Assuming you need a 5 or higher, this would give you:

P(Success Normal) = 16/20 = 80%

P(Success w/Advantage) = 16/20 + (4/20 * 16/20) = 384/400 = 96%

Assuming you need a 15 or higher, this would give you:

P(Success Normal) = 6/20 = 30%

P(Success w/Advantage) = 6/20 + (14/20 * 6/20) = 204/400 = 51%

In the case of Advantage, your odds of success will increase more when the odds of success are lower, especially in terms of proportion. Going from 3/10 to 1/2 will generally be more impactful than going from 8/10 to 9.5/10. This also applies to Disadvantage, so a good rule of thumb is "The harder the roll is to begin with, the more valuable Advantage is, and the more crippling Disadvantage will be". Hopefully this helps. :smallsmile:

obryn

2014-07-08, 08:16 AM

I'd like to know how to calculate the odds of success behind rolls with advantage or disadvantage.

Anyone know the formula or can provide some examples?

Is it true that advantage is much more "advantageous" when you need to roll a 5 to hit, versus when you need to roll a 15?

The others covered the math, so I'll bring pretty pictures and charts.

http://i.imgur.com/GHsiZir.png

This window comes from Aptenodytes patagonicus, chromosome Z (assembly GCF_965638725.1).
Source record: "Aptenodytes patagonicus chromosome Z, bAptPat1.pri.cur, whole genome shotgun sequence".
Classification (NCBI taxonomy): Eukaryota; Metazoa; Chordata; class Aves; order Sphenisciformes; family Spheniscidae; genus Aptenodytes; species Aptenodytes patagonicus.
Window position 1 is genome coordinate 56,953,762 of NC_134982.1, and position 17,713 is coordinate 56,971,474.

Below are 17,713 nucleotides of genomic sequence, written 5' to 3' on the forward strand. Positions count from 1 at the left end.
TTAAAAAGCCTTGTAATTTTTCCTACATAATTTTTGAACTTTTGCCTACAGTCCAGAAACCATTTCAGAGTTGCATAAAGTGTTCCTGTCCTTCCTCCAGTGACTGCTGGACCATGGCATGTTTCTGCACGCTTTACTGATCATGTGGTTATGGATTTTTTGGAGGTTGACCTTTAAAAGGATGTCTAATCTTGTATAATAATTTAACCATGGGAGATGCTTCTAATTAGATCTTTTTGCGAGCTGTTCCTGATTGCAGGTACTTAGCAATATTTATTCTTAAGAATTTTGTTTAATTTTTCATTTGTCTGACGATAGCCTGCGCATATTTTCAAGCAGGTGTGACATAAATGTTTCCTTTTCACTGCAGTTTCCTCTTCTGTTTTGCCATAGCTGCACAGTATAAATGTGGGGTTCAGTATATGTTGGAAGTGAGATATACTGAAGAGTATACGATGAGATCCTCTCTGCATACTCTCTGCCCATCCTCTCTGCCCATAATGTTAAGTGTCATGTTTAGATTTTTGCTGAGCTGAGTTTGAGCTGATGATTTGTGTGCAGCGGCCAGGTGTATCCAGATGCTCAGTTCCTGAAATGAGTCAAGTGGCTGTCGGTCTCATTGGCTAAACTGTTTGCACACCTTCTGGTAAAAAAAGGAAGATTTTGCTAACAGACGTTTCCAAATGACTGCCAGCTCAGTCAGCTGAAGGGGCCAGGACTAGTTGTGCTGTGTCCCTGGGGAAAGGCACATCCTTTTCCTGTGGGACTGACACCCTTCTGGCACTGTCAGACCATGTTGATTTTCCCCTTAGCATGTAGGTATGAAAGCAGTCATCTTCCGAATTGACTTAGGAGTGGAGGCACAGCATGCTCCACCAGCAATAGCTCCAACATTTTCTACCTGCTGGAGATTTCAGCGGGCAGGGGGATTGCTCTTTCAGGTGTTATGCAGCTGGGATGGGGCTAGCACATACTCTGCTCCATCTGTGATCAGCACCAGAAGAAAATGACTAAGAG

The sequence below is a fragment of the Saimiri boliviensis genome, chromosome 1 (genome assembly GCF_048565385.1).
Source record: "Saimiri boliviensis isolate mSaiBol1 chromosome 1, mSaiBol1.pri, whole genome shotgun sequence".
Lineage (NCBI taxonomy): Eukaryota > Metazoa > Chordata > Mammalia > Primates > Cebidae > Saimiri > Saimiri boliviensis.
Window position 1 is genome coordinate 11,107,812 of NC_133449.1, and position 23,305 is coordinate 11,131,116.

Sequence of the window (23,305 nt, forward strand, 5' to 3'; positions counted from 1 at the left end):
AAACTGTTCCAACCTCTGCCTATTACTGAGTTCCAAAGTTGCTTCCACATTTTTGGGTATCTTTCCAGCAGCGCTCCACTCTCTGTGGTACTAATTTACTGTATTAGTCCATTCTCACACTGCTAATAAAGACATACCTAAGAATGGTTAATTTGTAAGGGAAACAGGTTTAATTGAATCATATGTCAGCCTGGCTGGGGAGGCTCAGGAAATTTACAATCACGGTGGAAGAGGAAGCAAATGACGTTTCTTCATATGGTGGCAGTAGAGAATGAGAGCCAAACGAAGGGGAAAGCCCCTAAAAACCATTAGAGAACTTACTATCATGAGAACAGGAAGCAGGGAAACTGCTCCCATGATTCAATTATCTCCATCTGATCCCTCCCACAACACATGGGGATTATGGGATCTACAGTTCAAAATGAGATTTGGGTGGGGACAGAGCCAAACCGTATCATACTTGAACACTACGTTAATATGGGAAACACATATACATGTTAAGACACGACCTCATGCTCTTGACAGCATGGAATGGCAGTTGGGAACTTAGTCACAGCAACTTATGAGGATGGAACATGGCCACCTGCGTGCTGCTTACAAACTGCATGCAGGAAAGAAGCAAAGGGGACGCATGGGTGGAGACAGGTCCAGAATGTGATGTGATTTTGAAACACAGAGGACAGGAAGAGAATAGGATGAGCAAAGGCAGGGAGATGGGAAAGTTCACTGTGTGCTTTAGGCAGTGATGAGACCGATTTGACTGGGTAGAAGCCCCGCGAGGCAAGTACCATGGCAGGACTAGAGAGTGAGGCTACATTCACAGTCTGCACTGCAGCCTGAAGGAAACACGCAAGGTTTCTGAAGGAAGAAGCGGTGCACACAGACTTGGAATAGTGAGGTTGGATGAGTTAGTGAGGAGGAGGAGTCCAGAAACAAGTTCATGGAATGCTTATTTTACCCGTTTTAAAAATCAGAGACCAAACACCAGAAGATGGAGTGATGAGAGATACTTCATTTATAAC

The way you read this is, you figure out your target number first and find it along the bottom. Move upwards to see the probability of rolling at least that number with Advantage, Disadvantage or on a normal d20.

If you need a high number, Disadvantage dramatically reduces your chances. If you need at least a low number, Advantage dramatically increases your chances.

Advantage

# %

1 100

2 99.75

3 99

4 97.75

5 96

6 93.75

7 91

8 87.75

9 84

10 79.75

11 75

12 69.75

13 64

14 57.75

15 51

16 43.75

17 36

18 27.75

19 19

20 9.75

Disadvantage

# %

1 100

2 90.25

3 81

4 72.25

5 64

6 56.25

7 49

8 42.25

9 36

10 30.25

11 25

12 20.25

13 16

14 12.25

15 9

16 6.25

17 4

18 2.25

19 1

20 0.25

Madeiner

2014-07-08, 08:36 AM

I think you guys covered everything perfectly! This i suppose will be a useful reference post for the future

Particle_Man

2014-07-08, 01:48 PM

So turning that into how much of a bonus or penalty, in terms of "plusses/minuses", it would be equal to we get something like:

0.95

1.8

2.55

3.2

3.75

4.2

4.55

4.8

4.95

5

4.95

4.8

4.55

4.2

3.75

3.2

2.55

1.8

0.95

For numbers between 2 and 20 (no bonus or penalty if you need a 1 to succeed, since that is already at 100% regardless of advantage, disadvantage or neither)?

Yorrin

2014-07-08, 01:52 PM

So turning that into how much of a bonus or penalty, in terms of "plusses/minuses", it would be equal to we get something like:

0.95

1.8

2.55

3.2

3.75

4.2

4.55

4.8

4.95

5

4.95

4.8

4.55

4.2

3.75

3.2

2.55

1.8

0.95

For numbers between 2 and 20 (no bonus or penalty if you need a 1 to succeed, since that is already at 100% regardless of advantage, disadvantage or neither)?

Yeah, I've found this the easiest way to think about it. It's basically a +/- 1 at the extremes and a +/- 5 when you're starting at 50/50.

Obryn beat me to the punch but had it laying around for ages.

Probabilistic effects of advantage and disadvantage:

http://i.imgur.com/yxOwaP7.png